European tobacco farmers gathered at the 32nd UNITAB Congress in Poland, to call on European authorities to back their farmers and oppose the World Health Organization’s (WHO) proposal to ban ingredients in cigarettes, as well as a set of recommendations on crop diversification. In a Resolution adopted on October 15 by representatives of 90,000 farmers, UNITAB warned the EU institution that endorsing the WHO proposal could put approximately 70,000 farmers out of work with no improvement for public health whatsoever.
Most tobacco farmers across Europe grow Burley and Oriental tobacco which require ingredients to balance the taste of these leaves in blended cigarettes. Banning ingredients, as proposed under guidelines for articles 9 and 10 of the Framework Convention for Tobacco Control (FCTC), would see demand for those crops virtually disappear. Another set of recommendations, articles 17 and 18 of the FCTC, are meant to provide viable crop alternatives to tobacco growing, but offer no feasible options for tobacco farmers. The impact of these proposals on farmers, their families and the economies of many countries that rely on tobacco export would be dramatic.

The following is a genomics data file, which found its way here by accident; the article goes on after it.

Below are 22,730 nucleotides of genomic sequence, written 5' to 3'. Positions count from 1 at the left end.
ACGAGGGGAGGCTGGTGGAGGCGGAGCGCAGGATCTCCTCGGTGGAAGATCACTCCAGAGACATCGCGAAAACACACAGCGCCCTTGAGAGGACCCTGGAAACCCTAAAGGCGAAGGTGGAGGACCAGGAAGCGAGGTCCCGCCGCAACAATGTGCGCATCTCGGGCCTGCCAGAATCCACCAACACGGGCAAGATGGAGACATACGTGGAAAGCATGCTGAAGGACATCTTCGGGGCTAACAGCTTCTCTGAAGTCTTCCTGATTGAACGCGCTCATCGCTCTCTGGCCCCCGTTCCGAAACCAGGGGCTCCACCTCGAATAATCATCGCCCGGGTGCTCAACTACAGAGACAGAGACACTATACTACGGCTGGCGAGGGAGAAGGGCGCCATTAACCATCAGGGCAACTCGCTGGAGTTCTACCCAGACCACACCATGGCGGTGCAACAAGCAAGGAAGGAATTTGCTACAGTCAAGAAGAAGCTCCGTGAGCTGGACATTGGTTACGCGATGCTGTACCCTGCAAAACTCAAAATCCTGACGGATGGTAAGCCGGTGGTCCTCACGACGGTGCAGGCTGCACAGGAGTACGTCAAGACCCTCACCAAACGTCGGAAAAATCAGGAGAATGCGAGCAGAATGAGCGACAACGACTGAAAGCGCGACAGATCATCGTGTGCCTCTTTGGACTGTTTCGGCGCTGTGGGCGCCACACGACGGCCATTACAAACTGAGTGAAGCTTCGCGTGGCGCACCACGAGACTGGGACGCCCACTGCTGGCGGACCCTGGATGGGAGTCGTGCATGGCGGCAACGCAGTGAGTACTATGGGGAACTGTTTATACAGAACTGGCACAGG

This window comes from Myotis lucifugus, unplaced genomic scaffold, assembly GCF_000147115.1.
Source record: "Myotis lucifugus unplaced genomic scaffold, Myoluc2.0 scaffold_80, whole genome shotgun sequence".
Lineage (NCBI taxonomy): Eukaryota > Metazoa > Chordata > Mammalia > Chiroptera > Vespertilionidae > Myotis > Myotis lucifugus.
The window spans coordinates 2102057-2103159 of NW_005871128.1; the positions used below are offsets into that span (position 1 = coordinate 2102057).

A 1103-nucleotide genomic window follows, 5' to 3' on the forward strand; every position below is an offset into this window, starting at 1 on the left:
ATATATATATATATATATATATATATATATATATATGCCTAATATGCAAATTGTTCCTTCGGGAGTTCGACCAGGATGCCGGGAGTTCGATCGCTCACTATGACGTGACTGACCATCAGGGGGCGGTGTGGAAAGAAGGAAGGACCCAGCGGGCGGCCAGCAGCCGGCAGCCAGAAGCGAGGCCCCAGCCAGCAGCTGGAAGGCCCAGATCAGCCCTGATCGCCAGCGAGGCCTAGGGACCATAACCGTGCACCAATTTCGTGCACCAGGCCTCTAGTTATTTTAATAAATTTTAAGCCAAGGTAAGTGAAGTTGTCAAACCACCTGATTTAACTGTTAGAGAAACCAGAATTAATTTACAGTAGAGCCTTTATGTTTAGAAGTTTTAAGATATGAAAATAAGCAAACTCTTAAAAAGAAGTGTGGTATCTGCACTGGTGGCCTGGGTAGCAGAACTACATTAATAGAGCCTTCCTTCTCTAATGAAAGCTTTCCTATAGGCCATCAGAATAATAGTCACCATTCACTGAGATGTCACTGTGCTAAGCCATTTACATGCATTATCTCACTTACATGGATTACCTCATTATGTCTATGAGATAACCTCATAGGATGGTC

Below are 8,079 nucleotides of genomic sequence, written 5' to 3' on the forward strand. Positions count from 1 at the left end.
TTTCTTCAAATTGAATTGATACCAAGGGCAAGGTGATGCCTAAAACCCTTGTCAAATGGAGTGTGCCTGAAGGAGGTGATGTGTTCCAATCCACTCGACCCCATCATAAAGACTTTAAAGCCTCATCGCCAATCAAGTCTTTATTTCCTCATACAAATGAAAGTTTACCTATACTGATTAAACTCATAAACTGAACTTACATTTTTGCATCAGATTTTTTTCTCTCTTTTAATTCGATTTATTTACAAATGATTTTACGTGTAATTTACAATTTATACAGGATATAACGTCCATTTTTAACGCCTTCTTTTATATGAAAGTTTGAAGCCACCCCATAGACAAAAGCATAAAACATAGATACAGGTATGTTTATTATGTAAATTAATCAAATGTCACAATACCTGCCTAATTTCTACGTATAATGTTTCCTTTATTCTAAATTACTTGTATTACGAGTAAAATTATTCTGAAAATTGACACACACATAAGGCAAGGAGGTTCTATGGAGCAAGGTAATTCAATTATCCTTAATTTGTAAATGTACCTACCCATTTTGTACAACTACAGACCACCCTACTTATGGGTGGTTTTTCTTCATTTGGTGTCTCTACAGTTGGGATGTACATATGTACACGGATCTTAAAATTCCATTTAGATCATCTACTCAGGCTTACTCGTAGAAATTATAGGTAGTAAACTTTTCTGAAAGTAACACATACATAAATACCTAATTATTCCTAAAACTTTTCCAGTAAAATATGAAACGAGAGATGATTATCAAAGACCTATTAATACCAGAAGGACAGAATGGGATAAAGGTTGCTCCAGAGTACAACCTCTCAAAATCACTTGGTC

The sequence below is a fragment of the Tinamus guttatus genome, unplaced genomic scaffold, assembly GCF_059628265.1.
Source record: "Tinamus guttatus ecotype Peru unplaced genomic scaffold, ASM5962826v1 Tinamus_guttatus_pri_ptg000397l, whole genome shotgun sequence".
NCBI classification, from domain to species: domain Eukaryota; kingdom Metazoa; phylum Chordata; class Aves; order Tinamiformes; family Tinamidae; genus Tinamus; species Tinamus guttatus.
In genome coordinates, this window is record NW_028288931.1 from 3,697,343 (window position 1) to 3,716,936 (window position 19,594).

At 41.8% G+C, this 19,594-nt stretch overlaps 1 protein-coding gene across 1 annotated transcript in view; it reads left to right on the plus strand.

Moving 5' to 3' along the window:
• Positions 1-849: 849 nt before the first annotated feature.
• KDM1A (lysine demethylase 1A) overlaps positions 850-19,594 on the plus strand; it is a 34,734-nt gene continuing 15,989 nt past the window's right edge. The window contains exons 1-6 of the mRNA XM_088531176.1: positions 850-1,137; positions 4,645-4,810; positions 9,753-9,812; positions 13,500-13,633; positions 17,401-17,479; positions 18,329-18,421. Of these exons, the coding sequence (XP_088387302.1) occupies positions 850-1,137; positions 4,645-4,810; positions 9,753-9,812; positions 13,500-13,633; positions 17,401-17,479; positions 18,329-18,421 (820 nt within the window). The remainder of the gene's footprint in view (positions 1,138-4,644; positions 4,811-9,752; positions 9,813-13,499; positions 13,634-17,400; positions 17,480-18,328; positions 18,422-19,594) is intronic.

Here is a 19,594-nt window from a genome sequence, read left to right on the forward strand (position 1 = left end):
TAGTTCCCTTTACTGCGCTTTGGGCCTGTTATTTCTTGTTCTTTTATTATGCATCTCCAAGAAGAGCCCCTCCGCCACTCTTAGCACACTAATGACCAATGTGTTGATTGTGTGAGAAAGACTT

“Tobacco farmers already face the phase out of subsidies under the reform of the Common Agricultural Policy (CAP),” says Franois Vedel, Delegate Secretary of UNITAB. “The WHO is now pushing governments and the EU to adopt radical regulation that simply does not make sense whichever way you look at it. The fact that we are not even consulted is unacceptable and the reason for this Resolution.”
The Resolution lays out several points, clearly stating that farmers support a reasonable approach to tobacco control but oppose excessively restrictive regulation which would eliminate thousands of jobs without improving public health. The document also calls on EU governments and institutions to immediately start a dialogue with farmers and to take into account the vulnerable situation of thousands of families, who have no economically viable alternatives, before they act.
Grower associations throughout Europe will be sending this Resolution to their respective governments and to the EU Commission, calling on them to measure the devastating social and economic impact of the WHO recommendation and to put a stop to it before it’s too late.